COVID-19: Lessons on Leadership
Of Issachar, men who had understanding of the times, to know what Israel ought to do, 200 chiefs, and all their kinsmen under their command. 1 Chronicles 12:32 ESV
On April 28, 2020, residents of the state of Alabama listened intensely to Governor Ivey’s COVID-19 update anticipating that the restrictions of the previously adopted “Stay at Home” order would be lifted. I don’t think that there was a more interested group of people than the religious sect in this state. Having been displaced from our sanctuaries for over a month now, we all anticipated a new order that would include allowing leaders and congregants to resume some form of corporate worship. Governor Ivey did implement a new “Safer at Home” order, but that order did not lift the restrictions on large gatherings. As with any political statement, there were some who applauded this new order and there were some who lamented. This update was an important update for business owners, pastors, and citizens alike as we continue to imagine what a return to normal will look like and if it will ever come. This update was an important one, but for the black church, it was not the most important one of the day.
During the press conference, the floor was given to the State Health Officer, Dr. Scott Harris. As Dr. Harris gave an update on the rising new cases and death total for our state, we became aware of a troubling reality. We were informed that of the 200+ deaths so far during this pandemic, African Americans make up half of that total. We were also told that of the 200+ deaths that have been reported as a result of COVID-19, three-fourths of them were elderly. Those demographics seem to describe our convention and our churches. Our convention has not been exempt from the tragic repercussions of this pandemic, as we continue to mourn the loss of our beloved leaders, members, and friends. We cannot escape the reality that the black community is perhaps the most vulnerable community in America at the moment. The novel coronavirus has greatly affected our country, but it has disproportionately affected the black community. Honestly, this is nothing new for us because this virus is not the only thing that disproportionately affects black people. This reality demands that the pastor cultivate a sensitivity to the present and a deep understanding of the past. The composition of these characteristics calls for leaders who resemble the men of Issachar.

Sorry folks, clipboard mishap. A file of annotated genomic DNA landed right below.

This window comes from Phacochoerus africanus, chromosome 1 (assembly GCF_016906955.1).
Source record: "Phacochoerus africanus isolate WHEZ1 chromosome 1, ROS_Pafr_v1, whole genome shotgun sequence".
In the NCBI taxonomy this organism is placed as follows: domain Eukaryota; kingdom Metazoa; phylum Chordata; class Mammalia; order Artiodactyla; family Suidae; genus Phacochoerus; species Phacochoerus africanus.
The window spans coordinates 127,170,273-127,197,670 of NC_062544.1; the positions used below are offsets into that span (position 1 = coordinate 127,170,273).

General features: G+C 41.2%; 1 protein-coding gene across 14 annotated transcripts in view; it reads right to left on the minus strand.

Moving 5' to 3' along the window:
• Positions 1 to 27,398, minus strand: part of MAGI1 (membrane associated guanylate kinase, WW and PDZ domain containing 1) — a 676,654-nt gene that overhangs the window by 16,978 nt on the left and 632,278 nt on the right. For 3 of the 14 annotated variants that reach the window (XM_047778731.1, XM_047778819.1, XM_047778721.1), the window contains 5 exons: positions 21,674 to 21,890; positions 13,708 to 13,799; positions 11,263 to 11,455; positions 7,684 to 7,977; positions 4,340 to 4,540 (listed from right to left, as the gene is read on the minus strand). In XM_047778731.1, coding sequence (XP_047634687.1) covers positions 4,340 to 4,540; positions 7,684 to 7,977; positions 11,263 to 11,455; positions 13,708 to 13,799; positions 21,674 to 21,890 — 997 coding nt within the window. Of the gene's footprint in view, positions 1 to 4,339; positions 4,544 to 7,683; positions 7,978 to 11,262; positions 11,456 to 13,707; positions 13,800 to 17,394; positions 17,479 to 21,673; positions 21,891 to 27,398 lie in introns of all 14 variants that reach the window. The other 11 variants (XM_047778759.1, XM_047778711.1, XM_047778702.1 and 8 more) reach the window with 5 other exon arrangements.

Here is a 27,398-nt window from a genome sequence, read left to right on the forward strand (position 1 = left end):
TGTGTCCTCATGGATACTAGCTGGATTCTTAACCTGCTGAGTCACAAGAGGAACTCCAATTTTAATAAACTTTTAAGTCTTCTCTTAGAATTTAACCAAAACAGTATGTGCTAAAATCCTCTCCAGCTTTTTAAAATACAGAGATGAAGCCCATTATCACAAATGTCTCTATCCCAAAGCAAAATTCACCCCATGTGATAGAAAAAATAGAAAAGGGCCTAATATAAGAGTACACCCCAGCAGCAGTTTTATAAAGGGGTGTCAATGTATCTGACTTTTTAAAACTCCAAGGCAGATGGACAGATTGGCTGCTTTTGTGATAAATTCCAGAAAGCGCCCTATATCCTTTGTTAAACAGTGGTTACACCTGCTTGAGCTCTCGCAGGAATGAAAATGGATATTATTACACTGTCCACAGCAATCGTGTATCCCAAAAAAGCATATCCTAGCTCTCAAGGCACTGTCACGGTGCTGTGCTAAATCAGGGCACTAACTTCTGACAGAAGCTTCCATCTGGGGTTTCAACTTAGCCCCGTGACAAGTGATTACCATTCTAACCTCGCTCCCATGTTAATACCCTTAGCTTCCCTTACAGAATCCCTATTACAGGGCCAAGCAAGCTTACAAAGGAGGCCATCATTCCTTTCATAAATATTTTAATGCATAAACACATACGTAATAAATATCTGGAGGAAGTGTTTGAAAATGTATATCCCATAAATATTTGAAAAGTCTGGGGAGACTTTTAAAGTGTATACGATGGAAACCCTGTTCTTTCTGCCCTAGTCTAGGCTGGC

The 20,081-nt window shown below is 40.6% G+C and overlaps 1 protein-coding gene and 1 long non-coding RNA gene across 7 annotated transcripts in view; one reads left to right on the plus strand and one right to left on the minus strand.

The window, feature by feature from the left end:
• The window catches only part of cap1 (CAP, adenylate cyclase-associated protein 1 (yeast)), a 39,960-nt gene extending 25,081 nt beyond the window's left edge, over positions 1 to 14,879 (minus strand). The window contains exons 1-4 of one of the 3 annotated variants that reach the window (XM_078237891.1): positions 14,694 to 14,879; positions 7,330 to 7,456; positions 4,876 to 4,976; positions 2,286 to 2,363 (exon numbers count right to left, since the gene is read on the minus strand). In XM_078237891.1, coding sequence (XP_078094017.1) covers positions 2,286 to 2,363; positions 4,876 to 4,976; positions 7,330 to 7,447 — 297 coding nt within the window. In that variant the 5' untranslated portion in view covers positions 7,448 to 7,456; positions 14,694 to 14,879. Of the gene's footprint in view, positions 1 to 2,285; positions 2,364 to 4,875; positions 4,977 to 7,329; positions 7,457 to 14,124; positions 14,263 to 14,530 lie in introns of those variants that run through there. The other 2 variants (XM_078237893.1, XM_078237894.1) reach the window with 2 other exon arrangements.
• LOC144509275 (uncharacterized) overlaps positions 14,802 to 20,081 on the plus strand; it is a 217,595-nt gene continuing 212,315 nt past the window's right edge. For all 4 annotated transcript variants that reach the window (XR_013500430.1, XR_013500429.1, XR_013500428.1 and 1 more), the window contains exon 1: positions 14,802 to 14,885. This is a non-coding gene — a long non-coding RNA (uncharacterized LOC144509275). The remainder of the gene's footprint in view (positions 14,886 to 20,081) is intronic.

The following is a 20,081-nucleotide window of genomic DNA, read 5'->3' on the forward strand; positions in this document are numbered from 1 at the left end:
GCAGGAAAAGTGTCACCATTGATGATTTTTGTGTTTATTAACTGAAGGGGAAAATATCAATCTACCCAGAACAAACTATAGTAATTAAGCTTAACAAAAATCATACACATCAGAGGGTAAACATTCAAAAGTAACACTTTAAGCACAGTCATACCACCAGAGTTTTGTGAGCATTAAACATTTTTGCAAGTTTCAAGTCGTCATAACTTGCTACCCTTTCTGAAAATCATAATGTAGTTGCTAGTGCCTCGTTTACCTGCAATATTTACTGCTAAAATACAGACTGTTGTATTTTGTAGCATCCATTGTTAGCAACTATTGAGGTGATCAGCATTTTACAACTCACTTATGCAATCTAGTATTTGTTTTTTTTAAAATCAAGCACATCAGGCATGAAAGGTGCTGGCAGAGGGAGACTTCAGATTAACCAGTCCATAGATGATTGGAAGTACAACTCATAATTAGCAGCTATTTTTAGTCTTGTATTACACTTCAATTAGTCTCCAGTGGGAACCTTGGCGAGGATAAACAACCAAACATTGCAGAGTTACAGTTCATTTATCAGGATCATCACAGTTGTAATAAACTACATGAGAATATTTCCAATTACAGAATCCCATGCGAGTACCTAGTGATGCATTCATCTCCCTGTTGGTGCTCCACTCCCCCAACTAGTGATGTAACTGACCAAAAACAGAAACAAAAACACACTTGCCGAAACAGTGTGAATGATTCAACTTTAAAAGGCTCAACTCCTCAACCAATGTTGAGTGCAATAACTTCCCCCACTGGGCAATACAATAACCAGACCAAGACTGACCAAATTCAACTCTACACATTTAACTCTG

In the days and months to come, we will continue to hear new guidelines submitted by our local, state, and federal government officials. We will be informed of the recommendations from the CDC. There will be many statistics reported about the rate of transmission and fatality. We are not lacking information during these times and we must be informed. However, for leaders in the black community, we cannot stop at information. We need understanding. Our people are particularly vulnerable, and the statistics prove that. I pray that our government officials will consider how they might best protect perhaps the most vulnerable group of people in our country, but history has proven that this is not always a reliable leaning post. Since a good majority of these individuals belong to our churches and our conventions, it will be up to us to ensure we interpret these circumstances with greater compassion. We will have to consider guidelines intended to protect the majority and consider how we might ensure the protection of the minority.
To lead in this space during these times is challenging, but we’ve been here before. This is not the first time we’ve had to do for our people what the institutions have done for others. This is not a critique of our government or it’s officials, rather it is a reminder that we cannot assume that others will do what God has called us to do. We must be willing to prayerfully consider how best to make strides toward a new normal without compromising the flock of God. We must spend time with the numbers, but we must also spend time on our knees. To faithfully lead our people through this valley will require us to look at the facts, but it will also require us to look at the faces of those who fill our rosters. To minimize the impact on the most vulnerable group of people in this nation will require us to leverage the insight of the politicians and physicians while also requiring us to lean more heavily on the chief Physician. It is not an easy task, but it is necessary. I pray that the Lord grant you the wisdom and strength needed to lead during these times.
Pastor Keith Shoulders, David Temple Missionary Baptist Church